And the hits just keep coming: When Celeste tries to talk to Mary Louise about Perry’s sexual assault of Jane, Mary Louise flatly rejects the idea that her son could be capable of committing rape and labels Jane a liar. She also implies that Celeste is disloyal for believing Jane, and then goes even further by disbelieving Celeste herself when Celeste tells her that Perry has a history of domestic violence. Insisting on branding Jane’s rape an “affair,” she coaxes the confession out of Celeste that she only learned of the assault the night of Perry’s death.
This is clearly a smoking gun to Mary Louise in terms of motive. Armed with all this new circumstantial evidence and an incendiary timeline, she tells Celeste she’s going to the police to report all the secrets that Celeste has been keeping: the existence of Perry’s other son, their combative history, and Celeste’s secret plans to leave him once and for all — arrangements Celeste was making last season on the eve of Perry’s death.
This episode asks whether the family that shares its secrets can survive them
The spilling of all these secrets all tie into the episode’s overarching theme — the concept of family and what the hell that even means, anyway. “Tell-Tale Hearts” suggests that there’s ultimately not much difference between a dysfunctional family that shares its secrets and a dysfunctional family that doesn’t. In an early scene, Celeste tries to tell her sons that they can talk to her about their dad, only to have them accurately inform her that she’d rather avoid the whole subject. “I shouldn’t do that,” she admits. “Families should be open with one another.”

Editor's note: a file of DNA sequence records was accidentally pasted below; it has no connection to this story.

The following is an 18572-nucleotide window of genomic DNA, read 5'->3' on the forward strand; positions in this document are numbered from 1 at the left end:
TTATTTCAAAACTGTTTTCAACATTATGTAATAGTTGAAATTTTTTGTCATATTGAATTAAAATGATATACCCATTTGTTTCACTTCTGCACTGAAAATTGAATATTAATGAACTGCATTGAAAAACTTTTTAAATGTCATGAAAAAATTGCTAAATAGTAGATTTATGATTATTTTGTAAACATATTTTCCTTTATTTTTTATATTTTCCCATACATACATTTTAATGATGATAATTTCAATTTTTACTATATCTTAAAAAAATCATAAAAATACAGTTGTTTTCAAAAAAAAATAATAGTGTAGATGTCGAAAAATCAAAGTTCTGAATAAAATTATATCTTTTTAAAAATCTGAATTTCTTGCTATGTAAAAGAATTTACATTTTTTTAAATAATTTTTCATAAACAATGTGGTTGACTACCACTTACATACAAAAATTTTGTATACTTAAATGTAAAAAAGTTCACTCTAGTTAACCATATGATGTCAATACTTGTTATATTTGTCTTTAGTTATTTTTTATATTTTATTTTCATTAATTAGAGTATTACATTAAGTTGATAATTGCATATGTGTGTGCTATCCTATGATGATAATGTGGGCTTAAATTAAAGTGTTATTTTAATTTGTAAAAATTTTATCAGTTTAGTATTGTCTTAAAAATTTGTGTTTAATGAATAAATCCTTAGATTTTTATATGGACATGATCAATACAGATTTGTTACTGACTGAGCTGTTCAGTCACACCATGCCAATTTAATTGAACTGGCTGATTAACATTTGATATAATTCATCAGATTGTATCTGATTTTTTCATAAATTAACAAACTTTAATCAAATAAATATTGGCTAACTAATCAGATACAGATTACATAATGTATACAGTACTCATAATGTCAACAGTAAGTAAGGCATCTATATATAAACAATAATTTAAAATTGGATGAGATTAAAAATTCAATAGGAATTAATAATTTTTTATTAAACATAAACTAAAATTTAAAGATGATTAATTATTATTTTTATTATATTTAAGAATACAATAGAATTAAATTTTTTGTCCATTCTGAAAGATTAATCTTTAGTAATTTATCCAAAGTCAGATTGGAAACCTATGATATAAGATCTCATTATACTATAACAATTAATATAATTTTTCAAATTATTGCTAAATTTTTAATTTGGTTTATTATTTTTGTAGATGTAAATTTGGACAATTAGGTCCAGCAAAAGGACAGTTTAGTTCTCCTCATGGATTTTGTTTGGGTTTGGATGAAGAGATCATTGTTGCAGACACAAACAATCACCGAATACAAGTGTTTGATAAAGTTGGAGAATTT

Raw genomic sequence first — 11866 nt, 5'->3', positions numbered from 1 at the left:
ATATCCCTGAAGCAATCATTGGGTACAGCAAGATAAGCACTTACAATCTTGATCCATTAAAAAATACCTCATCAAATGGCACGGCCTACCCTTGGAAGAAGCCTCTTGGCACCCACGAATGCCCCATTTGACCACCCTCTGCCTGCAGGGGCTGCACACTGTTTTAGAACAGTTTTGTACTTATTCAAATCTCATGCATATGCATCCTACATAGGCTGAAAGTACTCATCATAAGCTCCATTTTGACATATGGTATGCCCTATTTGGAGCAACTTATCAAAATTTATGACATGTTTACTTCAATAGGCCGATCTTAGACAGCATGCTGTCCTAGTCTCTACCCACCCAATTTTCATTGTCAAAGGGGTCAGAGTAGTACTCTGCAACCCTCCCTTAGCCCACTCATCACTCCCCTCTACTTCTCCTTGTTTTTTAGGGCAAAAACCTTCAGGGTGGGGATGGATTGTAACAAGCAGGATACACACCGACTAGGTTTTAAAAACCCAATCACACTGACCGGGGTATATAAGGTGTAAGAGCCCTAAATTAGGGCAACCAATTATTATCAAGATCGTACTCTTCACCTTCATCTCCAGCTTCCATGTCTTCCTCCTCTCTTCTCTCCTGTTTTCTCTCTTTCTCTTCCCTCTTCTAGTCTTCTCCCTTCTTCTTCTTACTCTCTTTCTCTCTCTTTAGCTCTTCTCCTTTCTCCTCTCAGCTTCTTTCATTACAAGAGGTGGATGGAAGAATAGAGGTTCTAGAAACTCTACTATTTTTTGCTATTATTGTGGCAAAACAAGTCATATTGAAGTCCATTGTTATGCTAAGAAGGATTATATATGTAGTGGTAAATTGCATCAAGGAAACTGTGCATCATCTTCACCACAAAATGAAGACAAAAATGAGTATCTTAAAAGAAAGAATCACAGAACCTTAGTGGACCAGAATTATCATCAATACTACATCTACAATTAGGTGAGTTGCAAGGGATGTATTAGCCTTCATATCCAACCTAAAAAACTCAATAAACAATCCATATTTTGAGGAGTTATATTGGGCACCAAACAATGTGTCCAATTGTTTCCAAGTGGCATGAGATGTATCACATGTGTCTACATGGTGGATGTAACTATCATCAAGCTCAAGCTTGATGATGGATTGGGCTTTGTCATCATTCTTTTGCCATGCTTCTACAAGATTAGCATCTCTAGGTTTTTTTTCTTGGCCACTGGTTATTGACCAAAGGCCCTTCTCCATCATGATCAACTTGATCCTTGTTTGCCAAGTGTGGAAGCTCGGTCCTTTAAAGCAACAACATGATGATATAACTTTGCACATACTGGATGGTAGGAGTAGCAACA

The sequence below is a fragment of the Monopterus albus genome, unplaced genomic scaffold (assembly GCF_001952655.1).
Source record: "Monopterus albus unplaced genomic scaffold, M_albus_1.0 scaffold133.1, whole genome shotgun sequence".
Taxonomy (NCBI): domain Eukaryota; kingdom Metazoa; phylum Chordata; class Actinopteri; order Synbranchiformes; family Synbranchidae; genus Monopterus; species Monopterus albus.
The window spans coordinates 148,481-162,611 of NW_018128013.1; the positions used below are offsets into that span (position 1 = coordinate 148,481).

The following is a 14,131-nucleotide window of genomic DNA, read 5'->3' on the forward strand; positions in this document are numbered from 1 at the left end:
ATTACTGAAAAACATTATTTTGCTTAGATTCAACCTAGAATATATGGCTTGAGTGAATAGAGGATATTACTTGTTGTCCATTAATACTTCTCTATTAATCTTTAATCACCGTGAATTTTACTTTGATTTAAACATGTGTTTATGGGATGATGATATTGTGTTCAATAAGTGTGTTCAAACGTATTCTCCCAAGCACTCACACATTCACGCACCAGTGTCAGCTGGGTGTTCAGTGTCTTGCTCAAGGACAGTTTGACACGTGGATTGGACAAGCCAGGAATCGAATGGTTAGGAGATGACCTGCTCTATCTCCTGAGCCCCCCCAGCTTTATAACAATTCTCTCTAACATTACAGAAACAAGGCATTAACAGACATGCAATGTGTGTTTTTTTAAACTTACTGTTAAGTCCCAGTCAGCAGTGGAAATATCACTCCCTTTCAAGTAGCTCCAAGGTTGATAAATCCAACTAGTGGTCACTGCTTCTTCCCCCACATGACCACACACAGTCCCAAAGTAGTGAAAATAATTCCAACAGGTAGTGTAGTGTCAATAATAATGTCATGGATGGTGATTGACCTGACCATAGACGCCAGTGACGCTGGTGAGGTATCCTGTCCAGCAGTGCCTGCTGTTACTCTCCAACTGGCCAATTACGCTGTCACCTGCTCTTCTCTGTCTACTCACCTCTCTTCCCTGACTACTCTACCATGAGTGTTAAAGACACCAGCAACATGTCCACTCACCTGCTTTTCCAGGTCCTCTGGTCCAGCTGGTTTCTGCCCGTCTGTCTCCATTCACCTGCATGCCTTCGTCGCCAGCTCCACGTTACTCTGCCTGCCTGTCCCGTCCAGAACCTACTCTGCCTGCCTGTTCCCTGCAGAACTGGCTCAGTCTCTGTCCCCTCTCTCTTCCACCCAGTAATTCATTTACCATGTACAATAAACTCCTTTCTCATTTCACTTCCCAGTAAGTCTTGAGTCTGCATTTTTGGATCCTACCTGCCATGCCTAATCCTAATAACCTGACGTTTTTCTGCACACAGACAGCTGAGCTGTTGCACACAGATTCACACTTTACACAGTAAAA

“I don’t think we’re that kind of family,” her son Max replies shrewdly.
He’s echoed later on by Ed, who coldly challenges Madeline’s idea that there is an “us” during their breakup. “What does that even mean?” he asks. “It can’t mean honesty, truth, or trust.”
But if this episode makes a pretty strong case that the only way to keep your household happy is to never open your mouth, it also reminds us that, even then, the truth will come out. Which brings us to the fifth and final member of the Monterey Five. Just as she’s on the cusp of national prominence, Renata (Laura Dern) finds out that her useless husband has been committing fraud — when the feds show up to arrest him. Not only that, but he’s been squandering her fortune as well as his.
Renata reacts to his confession by flying into a hilarious rage and yelling, “I will not not be rich!” This is highly relatable, and also amazing — but she still winds up bailing him out and giving him a lift home from jail, which, let’s face it, is pretty much as great a show of loyalty as this show can deliver.
So far this season, Renata has mostly popped into the unfolding drama of her friends’ lives to be busy and important, which is typical Renata. I’m intrigued to see how the show will weave her storyline back into the larger narrative, but even if it doesn’t, and Laura Dern’s job this season is to drop in and have empowered tantrums every now and then, Big Little Lies will be five-star viewing. The crime melodrama is one thing, but if you can’t have a self-aware sophisticate screaming about her right to a slice of the patriarchy, what’s the point?